Compliance & White Collar Crime
Czech Republic: Criminal liability of companies for money laundering by negligence
→ Miroslav Pokorný
→ Helena Chadimová
The Czech Republic’s Anti Money Laundering Act (AML) is not new. But it is still neglected and underestimated, even by big companies. This stance is connected to companies’ general unawareness of being a bearer of legal obligations, and to their mistaken belief that if they do not launder the money deliberately, they cannot be sanctioned. However, under the new Act on Criminal Liability of Legal Entities (ACLLE), the crime of money laundering can easily be committed without anyone in the company noticing.
Liable person under the AML
In the first place, liable persons are credit and other financial institutions and their intermediaries, providers of ready-made companies, nominee and registered office services, or persons trading with used goods or receiving goods in pledge (typically bazaars and pawnshops).
While these entities are more or less conscious of their obligations under AML, most entrepreneurs have no idea that they too are liable persons whenever they receive cash of EUR 15,000 or more, regardless of their line of business. Moreover, the amounts (advance payments, instalments, etc.) received in connection with one transaction are aggregated.
Obligations under the AML
All of these persons have several key obligations. In particular, the client must be identified if the amount of the trade exceeds EUR 1,000. The identification obligation arises irrespective of the amount when the transaction is suspicious; for example, when a client transfers property without an explicit economic reason or withdraws or transfers money immediately after cash is deposited. The identification of a company is done by submitting an extract from the Commercial Register or other evidence of its existence.
In specific cases the client must be checked, in particular when the value of the business exceeds EUR 15,000, the transaction is suspicious or at the beginning of a business relationship. The check relates inter alia to the purpose and nature of the business or source of funds. The check must be carried out to the degree necessary to assess the extent of the risk of money laundering for the type of client or the business relationship.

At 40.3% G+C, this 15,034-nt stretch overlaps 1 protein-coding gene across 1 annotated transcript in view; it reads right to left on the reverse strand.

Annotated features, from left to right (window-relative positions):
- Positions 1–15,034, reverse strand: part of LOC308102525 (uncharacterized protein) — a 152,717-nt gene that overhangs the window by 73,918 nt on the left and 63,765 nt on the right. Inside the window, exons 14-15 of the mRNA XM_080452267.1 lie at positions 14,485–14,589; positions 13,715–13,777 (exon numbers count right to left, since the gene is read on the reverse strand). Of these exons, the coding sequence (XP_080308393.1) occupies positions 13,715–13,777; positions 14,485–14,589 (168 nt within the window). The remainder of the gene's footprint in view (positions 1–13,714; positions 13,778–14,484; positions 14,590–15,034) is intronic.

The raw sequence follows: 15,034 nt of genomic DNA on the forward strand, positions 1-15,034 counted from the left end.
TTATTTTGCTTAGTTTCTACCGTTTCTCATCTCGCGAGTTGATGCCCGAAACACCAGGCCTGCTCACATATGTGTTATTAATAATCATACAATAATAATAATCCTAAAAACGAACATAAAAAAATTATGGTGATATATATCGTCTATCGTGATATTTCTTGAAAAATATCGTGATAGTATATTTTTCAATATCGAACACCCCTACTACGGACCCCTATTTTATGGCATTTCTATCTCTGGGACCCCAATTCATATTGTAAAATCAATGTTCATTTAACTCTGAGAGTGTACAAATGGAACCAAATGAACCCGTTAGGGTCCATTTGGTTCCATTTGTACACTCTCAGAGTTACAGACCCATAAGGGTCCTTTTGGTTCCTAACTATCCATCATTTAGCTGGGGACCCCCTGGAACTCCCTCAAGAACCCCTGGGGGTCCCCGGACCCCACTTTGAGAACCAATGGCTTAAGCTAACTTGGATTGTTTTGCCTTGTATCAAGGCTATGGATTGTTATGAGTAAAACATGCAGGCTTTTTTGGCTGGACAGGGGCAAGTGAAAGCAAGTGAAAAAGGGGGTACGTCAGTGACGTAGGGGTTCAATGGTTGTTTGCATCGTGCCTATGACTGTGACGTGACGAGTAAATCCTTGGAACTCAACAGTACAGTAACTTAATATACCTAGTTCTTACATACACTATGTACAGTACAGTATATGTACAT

A suspicious trade must be notified within five days.
Since 1 January 2012, ACLLE regulates the criminal liability of companies. A crime by a company is an offence committed (i) in its name, interest or within the scope of its activity committed by the statutory body or other person entitled to act on behalf of or in the name of the company, or (ii) by a person carrying out management or supervisory activity, or exercising a decisive influence on the management of the company. In some cases, the company is criminally liable for the acts of its employees.
The criminal liability also covers the offence of money laundering, which means obscuring the origin or otherwise seeking to make it substantially more difficult or impossible to identify the origin of things acquired through the offence, or as a reward for it, or a thing acquired for such thing. Those who enable others to commit this offence are also liable.
Problematic link between the ACLLE and AML
The biggest problem is the mentioned criminal liability for acts of employees in connection with the possibility of committing money laundering, also by negligence – especially because it is difficult for big companies to control.
An employee’s offence is attributable to a company if (i) it is committed by an employee acting on the basis of instructions or (ii) the company did not take measures it should have taken pursuant to a law or which could be reasonably required.
The latter applies in particular if the company’s bodies did not check employees’ activity or if they did not take necessary measures to prevent or avert the consequences of an already committed crime. Under the AML, this means the duty to establish and implement internal control and communication procedures, such as system of internal principles, procedures and control measures, including yearly trainings of employees.
Legal consequences of breach of anti-money laundering obligations
Failure to meet the obligations set out by the AML may be sanctioned by up to CZK 50,000,000. If a company is found criminally liable, a fine or ban on activities may be imposed. In worst case scenario, forfeiture of property or cancellation of the company.
These sanctions can seriously affect the existence of a legal entity. It is therefore clear that without taking sufficient measures to adopt internal controls and internal regulations, breach of legal obligations and consequent sanctions may very easily ensue.